A disease is an abnormal condition of an organism that impairs the organism's function in whole or in part and is identified by characteristic signs or symptoms. In reference to human beings, "disease" is often used broadly to refer to any condition that causes discomfort, dysfunction, distress, social problems, and/or death to the person afflicted, or similar problems for those in contact with the person. In this broader sense, disease sometimes includes injuries, disabilities, disorders, syndromes, infections, isolated symptoms, deviant behaviors, and atypical variations of structure and function, while in other contexts and for other purposes each of these may be considered its own distinguishable category.
While many diseases are biological processes with observable alterations of organ function or structure, others primarily involve alterations of behavior associated with an abnormal condition of the mind.
Causes of diseases, both physical and mental are various, including infectious agents such as bacteria and viruses, environmental poisons, genetic defects, poor diet, unhealthy habits like smoking or overeating, physical or mental stress, auto-immune reactions, a combination of these factors, and, from an Eastern perspective, imbalance among the body's systems and organs.
Some diseases are preventable through the exercise of personal responsibility in the pursuit of health and wellness. Among factors important for prevention of such diseases are good nutrition, exercise, stress management, a healthy environment, wise use of medical resources, good human relationships, a positive outlook on life, and having a spiritual or religious dimension to ones life. Alternative and Eastern medical approaches—whether for humans, animals, or plants—place primary emphasis on models and methods of health maintenance while including diseases and their treatment as a subset of that larger medical model.
Pathology is the study of diseases, and nosology is the systematic classification of diseases. The body of knowledge about human diseases and their treatments is the territory of allopathic or Western medicine. The study of diseases affecting domestic animals, wildlife, livestock, and exotic animals is veterinary medicine. Plants as well can suffer from a variety of afflictions such as infection, nutrient deficiency, or deleterious mutation. Plant pathology is the study of diseases affecting plants.
For diseases with known causes, disease prevention is a matter of personal responsibility according to the safety precautions and lifestyle choices one makes. Individuals with a religious orientation tend to emphasize spiritual well-being as a factor in health promotion and disease prevention. Religions recognize various spiritual laws such as to love, to give, and to live for the sake of others, which are important to one's spiritual health. When one is self-centered, one violates such universal principles, leading the body to be more apt to be susceptible to disease. Following such spiritual principles is also fundamental to having good human relationships and a positive attitude in life.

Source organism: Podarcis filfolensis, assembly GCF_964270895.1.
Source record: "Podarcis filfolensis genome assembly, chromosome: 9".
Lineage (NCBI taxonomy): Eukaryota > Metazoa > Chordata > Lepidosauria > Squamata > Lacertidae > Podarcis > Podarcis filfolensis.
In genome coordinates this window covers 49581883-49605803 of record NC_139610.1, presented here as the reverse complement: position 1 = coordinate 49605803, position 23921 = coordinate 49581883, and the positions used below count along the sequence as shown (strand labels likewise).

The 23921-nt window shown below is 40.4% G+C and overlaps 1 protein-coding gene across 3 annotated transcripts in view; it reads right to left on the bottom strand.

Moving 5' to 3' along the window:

Classifying a condition as a disease is a social act of valuation, and may change the social status of the person with the condition (the patient). Some conditions (known as culture-bound syndromes) are only recognized as diseases within a particular culture. Sometimes the categorization of a condition as a disease is controversial within the culture.
Syndromes, illness, symptoms, and signs
Medical usage sometimes distinguishes a disease, which has a known specific cause or causes (called its etiology), from a syndrome, which is a collection of signs or symptoms occurring together. The distinction between disease and syndrome, however, is ambiguous, as many conditions whose causes have been identified, continue to be referred to as syndromes, while numerous conditions of unknown etiology are referred to as diseases.
Illness, although often used to mean disease, can also refer to a person's perception of personal health, regardless of whether the person in fact may have a disease. A person without any disease may feel unhealthy and believe he has an illness. Another person may feel healthy and believe he does not have an illness even though he may have a disease such as dangerously high blood pressure, which may lead to a fatal heart attack or stroke.
The term symptom (from the Greek syn = con/plus and pipto = fall, together meaning co-exist) has two similar meanings in the context of physical and mental health:
- Strictly, a symptom is a sensation or change in health function experienced by a patient. Thus, symptoms may be loosely classified as strong, mild, or weak. In this medically-correct sense of the word, a symptom is a subjective report, as opposed to a sign, which is objective evidence of the presence of a disease or disorder. Examples of symptoms are fatigue/tiredness, pain, or nausea. The symptom that leads to a diagnosis is called a cardinal symptom. In contrast, elevated blood pressure, or abnormal appearance of the retina, would be a medical sign indicating the nature of the disease.